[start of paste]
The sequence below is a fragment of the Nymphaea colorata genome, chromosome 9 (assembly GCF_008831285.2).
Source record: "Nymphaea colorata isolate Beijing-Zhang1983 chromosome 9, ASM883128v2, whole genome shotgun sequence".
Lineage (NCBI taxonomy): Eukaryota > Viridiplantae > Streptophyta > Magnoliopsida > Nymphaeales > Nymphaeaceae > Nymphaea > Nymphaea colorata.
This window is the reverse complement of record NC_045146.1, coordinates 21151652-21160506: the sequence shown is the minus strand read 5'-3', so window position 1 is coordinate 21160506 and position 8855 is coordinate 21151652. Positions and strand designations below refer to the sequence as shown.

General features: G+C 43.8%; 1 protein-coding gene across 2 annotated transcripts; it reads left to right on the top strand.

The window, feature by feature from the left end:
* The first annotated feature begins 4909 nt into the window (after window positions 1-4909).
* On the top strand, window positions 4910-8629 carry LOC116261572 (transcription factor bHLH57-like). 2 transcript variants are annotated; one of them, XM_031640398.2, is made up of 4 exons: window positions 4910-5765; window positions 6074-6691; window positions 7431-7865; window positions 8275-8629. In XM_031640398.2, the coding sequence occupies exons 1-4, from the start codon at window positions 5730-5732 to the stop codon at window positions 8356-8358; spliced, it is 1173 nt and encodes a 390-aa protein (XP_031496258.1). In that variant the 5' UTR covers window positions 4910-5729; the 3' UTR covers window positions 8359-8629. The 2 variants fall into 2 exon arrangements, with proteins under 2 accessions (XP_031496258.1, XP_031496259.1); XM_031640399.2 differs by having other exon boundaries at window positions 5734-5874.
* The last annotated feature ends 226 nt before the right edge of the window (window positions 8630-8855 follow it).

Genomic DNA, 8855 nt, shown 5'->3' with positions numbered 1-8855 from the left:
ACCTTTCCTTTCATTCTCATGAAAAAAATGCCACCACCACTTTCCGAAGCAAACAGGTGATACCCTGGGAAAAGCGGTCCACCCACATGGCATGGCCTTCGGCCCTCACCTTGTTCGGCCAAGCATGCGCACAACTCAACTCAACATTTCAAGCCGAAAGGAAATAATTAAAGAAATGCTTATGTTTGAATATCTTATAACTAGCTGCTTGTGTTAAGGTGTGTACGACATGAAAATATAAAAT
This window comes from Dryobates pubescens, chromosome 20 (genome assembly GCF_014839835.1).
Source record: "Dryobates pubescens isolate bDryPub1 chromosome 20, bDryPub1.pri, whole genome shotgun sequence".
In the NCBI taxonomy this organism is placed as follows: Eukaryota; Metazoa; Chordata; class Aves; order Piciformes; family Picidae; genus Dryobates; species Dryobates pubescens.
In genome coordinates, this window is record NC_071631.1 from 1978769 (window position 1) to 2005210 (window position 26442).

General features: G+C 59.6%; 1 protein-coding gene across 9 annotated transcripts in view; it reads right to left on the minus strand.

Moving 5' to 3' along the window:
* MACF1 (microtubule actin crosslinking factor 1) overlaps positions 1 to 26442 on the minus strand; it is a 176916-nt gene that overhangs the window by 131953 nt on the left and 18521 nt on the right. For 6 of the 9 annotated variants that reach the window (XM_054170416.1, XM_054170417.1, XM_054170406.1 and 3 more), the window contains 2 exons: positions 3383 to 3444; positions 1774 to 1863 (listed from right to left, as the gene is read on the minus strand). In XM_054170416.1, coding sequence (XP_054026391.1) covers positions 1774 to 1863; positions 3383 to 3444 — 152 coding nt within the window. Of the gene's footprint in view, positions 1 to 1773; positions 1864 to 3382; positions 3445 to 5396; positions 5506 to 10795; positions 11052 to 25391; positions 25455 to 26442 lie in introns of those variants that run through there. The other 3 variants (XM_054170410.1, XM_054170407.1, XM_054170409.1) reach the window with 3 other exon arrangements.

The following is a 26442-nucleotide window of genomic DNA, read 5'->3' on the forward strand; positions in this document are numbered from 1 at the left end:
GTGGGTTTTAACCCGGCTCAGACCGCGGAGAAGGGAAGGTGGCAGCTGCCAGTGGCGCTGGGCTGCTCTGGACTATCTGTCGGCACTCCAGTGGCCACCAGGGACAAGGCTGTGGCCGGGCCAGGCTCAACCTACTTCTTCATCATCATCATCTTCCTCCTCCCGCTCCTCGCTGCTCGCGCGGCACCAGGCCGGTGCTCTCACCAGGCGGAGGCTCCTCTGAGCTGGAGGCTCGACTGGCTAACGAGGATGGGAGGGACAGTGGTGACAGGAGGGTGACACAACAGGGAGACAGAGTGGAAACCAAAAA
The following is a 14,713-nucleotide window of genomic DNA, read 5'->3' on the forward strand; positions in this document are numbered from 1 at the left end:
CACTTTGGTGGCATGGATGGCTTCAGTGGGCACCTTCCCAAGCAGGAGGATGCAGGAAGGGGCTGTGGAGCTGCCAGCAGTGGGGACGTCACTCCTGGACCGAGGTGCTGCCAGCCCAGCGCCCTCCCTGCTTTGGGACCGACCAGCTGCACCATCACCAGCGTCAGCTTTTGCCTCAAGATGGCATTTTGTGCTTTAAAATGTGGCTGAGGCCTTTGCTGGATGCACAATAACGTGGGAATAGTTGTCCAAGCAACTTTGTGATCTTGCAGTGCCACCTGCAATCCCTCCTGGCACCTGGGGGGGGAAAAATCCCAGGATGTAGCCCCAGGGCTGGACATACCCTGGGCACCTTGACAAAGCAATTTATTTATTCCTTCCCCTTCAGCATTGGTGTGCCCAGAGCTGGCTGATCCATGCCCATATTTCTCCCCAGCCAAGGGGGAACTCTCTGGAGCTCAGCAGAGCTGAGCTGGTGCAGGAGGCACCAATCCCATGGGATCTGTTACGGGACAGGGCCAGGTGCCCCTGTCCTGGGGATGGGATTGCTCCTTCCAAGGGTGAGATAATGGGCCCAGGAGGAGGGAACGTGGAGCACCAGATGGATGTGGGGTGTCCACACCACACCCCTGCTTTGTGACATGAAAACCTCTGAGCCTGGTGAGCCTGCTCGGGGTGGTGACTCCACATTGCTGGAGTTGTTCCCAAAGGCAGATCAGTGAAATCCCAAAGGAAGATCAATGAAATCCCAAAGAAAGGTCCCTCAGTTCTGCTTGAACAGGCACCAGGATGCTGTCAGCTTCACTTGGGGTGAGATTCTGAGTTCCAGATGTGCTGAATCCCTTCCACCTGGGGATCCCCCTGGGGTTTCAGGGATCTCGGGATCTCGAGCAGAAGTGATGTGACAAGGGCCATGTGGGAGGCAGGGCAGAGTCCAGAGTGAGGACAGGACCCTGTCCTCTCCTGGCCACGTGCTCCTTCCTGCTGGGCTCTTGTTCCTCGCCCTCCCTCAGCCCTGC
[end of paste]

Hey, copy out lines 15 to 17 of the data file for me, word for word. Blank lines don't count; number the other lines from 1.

In genome coordinates, this window is record NC_071631.1 from 1978769 (window position 1) to 2005210 (window position 26442).

General features: G+C 59.6%; 1 protein-coding gene across 9 annotated transcripts in view; it reads right to left on the minus strand.

Moving 5' to 3' along the window: